Un-freakin’-believable, Part One
In his first legal response to charges that the Rev. Paul R. Shanley began molesting a Newton boy when he was 6 years old, Cardinal Bernard F. Law has asserted that ”negligence” by the boy and his parents contributed to the alleged abuse.
The cardinal’s claim, filed in court by his attorneys, is boilerplate legal defense language. But a lawyer who is not involved in the case and has handled other cases involving allegations of clergy sex abuse said last night that the decision to use such a claim in so sensitive a case showed poor judgment.
Now, consider this: the best thing we can say about this is that Cardinal Law is so shell-shocked, so numb, so dazed that he is sequesterd in his office, mumbling, “Yes, whatever” to the secretaries, lawyers, functionaries, lawyers, clerks, lawyers, and lawyers who stream past his desk, asking to “sign this.” No other explanation seems adequate to account for the world-historical irresponsibility/stupidity of today’s outrage. Okay, fine. The Cardinal does not know what he’s doing and cannot think straight.
So why is he clinging to office? Cardinal: step down. You cannot do your office, as this latest outrage attests.
Un-freakin’-believable, Part Two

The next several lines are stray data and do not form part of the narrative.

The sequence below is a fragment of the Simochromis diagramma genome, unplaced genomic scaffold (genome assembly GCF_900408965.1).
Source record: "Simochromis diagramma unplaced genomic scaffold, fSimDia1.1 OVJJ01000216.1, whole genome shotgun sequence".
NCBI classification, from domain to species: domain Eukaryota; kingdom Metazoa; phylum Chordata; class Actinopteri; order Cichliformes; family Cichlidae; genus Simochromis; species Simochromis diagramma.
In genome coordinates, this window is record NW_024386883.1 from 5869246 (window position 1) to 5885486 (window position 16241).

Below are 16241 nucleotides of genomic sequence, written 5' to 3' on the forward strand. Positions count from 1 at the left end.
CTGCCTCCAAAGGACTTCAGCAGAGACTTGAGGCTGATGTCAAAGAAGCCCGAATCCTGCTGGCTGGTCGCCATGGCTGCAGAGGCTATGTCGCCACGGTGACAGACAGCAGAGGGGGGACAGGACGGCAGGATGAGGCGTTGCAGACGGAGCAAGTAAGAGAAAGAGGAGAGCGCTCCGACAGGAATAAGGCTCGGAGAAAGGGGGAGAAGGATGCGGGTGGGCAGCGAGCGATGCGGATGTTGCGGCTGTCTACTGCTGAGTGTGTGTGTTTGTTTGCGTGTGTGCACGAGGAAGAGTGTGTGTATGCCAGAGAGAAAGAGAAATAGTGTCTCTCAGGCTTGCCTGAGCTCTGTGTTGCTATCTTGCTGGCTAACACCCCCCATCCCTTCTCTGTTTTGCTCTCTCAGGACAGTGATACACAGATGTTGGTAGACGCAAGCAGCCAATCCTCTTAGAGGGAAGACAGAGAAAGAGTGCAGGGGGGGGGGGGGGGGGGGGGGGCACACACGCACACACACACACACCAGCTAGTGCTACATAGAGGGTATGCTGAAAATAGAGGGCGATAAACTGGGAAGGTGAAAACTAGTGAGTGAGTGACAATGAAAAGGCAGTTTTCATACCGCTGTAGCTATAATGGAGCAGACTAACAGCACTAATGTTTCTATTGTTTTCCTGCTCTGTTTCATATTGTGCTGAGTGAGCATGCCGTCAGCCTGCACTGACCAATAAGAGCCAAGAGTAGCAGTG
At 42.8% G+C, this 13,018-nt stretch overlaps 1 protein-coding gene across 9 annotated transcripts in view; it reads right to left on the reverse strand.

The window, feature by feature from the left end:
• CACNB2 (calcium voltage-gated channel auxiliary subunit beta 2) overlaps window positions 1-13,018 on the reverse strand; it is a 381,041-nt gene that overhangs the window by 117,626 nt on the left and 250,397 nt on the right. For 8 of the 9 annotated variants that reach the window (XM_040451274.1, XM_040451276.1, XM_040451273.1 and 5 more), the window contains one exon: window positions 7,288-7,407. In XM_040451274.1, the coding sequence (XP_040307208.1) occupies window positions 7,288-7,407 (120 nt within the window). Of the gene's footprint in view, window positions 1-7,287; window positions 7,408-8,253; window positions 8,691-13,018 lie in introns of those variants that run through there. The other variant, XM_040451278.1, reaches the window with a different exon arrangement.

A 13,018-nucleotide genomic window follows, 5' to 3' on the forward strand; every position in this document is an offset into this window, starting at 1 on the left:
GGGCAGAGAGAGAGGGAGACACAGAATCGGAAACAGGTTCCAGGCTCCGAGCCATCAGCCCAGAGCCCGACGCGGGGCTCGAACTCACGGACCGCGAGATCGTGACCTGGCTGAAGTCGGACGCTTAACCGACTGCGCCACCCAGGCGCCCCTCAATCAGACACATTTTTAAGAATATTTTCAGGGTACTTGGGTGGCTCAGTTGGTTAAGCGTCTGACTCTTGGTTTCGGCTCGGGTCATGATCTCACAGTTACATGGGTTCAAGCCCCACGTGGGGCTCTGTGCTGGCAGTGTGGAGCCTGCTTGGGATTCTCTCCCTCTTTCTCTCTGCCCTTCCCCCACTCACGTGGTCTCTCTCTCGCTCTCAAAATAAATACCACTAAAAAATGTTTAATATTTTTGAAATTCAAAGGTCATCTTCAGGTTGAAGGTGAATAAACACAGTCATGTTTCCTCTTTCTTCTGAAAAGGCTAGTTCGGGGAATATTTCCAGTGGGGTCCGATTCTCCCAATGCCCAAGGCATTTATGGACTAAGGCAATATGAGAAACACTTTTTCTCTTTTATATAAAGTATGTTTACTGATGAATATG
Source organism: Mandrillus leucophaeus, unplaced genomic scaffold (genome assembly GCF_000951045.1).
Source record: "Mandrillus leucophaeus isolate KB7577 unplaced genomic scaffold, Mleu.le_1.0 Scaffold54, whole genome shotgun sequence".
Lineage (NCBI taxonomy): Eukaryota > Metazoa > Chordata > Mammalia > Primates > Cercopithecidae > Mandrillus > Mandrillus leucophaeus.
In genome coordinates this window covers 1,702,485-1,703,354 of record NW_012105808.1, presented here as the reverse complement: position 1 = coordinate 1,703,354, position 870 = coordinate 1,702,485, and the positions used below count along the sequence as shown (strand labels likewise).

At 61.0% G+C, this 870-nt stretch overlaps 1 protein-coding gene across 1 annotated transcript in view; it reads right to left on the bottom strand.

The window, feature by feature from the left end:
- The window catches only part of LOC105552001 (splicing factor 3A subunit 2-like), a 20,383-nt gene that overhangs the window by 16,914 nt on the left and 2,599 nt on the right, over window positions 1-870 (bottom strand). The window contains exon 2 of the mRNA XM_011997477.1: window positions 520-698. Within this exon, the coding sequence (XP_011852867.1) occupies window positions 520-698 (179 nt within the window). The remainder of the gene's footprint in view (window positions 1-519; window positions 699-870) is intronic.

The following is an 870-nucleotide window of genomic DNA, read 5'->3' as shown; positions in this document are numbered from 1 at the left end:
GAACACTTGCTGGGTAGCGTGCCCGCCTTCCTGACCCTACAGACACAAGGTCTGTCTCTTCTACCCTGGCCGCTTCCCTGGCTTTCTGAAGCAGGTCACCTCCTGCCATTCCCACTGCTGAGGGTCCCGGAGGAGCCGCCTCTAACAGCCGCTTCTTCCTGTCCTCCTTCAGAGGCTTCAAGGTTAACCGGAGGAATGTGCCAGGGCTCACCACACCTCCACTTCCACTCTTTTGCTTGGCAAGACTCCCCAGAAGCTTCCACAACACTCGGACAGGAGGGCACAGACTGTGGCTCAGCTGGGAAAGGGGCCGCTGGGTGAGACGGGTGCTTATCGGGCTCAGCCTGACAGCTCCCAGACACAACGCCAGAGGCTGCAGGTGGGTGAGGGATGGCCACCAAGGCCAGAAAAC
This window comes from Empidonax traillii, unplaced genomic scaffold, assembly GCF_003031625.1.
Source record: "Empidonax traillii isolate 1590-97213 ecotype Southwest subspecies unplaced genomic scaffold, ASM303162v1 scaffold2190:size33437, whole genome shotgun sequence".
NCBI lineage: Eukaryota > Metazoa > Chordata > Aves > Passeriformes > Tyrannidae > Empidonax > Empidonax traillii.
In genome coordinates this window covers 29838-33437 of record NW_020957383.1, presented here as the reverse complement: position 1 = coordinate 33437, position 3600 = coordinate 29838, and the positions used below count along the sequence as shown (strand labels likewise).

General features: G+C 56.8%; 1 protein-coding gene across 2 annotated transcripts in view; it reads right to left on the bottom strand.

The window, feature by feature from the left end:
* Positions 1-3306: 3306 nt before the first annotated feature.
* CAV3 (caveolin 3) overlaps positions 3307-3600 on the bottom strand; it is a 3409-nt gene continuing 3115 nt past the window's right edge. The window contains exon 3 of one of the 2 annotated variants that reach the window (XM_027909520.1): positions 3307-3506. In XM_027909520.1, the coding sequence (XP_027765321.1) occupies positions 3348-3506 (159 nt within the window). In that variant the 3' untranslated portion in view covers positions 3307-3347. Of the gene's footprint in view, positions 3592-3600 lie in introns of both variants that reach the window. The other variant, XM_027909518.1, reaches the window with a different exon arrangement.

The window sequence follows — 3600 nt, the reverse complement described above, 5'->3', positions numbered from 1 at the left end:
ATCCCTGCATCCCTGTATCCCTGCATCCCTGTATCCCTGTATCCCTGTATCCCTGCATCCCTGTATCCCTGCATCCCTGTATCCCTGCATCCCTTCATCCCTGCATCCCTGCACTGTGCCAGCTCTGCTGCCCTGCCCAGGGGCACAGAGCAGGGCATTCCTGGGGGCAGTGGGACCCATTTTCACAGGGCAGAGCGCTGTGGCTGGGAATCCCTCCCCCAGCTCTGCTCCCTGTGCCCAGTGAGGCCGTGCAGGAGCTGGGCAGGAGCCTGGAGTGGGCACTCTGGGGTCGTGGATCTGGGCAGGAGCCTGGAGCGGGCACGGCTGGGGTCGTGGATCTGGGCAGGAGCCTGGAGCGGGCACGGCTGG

The reliably Rome-defiant bishop Thomas Gumbleton speaks up for the American Tobacco Growers Association and attempts to deflect attention away from the source of the problem with irresponsible and alarmist honks and blats. Citing the 1997 pastoral on care of gay persons, Gumbleton take out a big red herring and smacks JPII in the face with it, to the applause of the media:
I don’t know how we could tell parents to accept their children and then we won’t accept them,” said Gumbleton, who said he has many gay priest friends in Metro Detroit.
“There are gay bishops, for heaven’s sakes,” Gumbleton said. “Are we going to throw them all out? It sounds like somebody’s getting ready for a witch hunt and I don’t like it.”
Uh, Bishop Gumbleton, nobody’s talking about “throwing them all out.” Sensible people are talking about the fact that a) the vast majority of abuse is homosexual (90-95% of reported cases) and b) that it is not homsexual persons per se, but those–whether homo- or heterosexual who despise chastity and orthodoxy, who should not be priests. Surely, even Bishop Gumbleton can figure out that some way of seriously screening out those who despise chastity and orthodoxy would be a good thing for a Catholic seminary, can’t he?